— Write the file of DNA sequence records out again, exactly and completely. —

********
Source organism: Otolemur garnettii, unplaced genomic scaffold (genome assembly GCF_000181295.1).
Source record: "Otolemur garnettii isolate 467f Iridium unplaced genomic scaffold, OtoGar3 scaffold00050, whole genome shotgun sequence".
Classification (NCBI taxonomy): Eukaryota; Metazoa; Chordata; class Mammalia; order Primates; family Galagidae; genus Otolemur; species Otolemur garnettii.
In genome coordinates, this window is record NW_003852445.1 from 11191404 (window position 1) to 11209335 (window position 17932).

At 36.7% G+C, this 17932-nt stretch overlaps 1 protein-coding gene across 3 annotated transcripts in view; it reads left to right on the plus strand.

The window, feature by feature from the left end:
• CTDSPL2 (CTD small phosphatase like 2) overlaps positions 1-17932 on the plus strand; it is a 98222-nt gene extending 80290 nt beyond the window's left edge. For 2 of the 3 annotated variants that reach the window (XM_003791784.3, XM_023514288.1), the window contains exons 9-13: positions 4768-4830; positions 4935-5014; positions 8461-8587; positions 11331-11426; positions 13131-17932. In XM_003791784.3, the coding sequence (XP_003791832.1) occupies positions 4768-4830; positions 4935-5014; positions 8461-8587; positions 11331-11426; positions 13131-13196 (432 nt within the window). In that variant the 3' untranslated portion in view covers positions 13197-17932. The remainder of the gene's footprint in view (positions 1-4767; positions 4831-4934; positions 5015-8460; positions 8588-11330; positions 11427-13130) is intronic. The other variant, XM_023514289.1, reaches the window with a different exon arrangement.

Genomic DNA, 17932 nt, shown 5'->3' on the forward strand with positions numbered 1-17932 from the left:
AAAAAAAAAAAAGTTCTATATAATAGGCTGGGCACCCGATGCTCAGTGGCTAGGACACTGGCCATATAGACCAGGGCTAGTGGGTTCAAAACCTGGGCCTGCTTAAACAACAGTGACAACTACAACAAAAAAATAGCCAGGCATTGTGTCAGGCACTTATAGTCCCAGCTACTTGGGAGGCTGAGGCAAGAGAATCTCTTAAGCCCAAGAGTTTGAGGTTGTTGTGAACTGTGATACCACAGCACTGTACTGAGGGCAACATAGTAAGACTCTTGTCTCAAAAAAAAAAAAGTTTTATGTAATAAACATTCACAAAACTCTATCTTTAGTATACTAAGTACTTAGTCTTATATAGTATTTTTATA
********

Source organism: Otolemur garnettii, unplaced genomic scaffold (genome assembly GCF_000181295.1).
Source record: "Otolemur garnettii isolate 467f Iridium unplaced genomic scaffold, OtoGar3 scaffold00050, whole genome shotgun sequence".
Classification (NCBI taxonomy): Eukaryota; Metazoa; Chordata; class Mammalia; order Primates; family Galagidae; genus Otolemur; species Otolemur garnettii.
In genome coordinates, this window is record NW_003852445.1 from 11191404 (window position 1) to 11209335 (window position 17932).

At 36.7% G+C, this 17932-nt stretch overlaps 1 protein-coding gene across 3 annotated transcripts in view; it reads left to right on the plus strand.

The window, feature by feature from the left end:
• CTDSPL2 (CTD small phosphatase like 2) overlaps positions 1-17932 on the plus strand; it is a 98222-nt gene extending 80290 nt beyond the window's left edge. For 2 of the 3 annotated variants that reach the window (XM_003791784.3, XM_023514288.1), the window contains exons 9-13: positions 4768-4830; positions 4935-5014; positions 8461-8587; positions 11331-11426; positions 13131-17932. In XM_003791784.3, the coding sequence (XP_003791832.1) occupies positions 4768-4830; positions 4935-5014; positions 8461-8587; positions 11331-11426; positions 13131-13196 (432 nt within the window). In that variant the 3' untranslated portion in view covers positions 13197-17932. The remainder of the gene's footprint in view (positions 1-4767; positions 4831-4934; positions 5015-8460; positions 8588-11330; positions 11427-13130) is intronic. The other variant, XM_023514289.1, reaches the window with a different exon arrangement.

Genomic DNA, 17932 nt, shown 5'->3' on the forward strand with positions numbered 1-17932 from the left:
AAAAAAAAAAAAGTTCTATATAATAGGCTGGGCACCCGATGCTCAGTGGCTAGGACACTGGCCATATAGACCAGGGCTAGTGGGTTCAAAACCTGGGCCTGCTTAAACAACAGTGACAACTACAACAAAAAAATAGCCAGGCATTGTGTCAGGCACTTATAGTCCCAGCTACTTGGGAGGCTGAGGCAAGAGAATCTCTTAAGCCCAAGAGTTTGAGGTTGTTGTGAACTGTGATACCACAGCACTGTACTGAGGGCAACATAGTAAGACTCTTGTCTCAAAAAAAAAAAAGTTTTATGTAATAAACATTCACAAAACTCTATCTTTAGTATACTAAGTACTTAGTCTTATATAGTATTTTTATA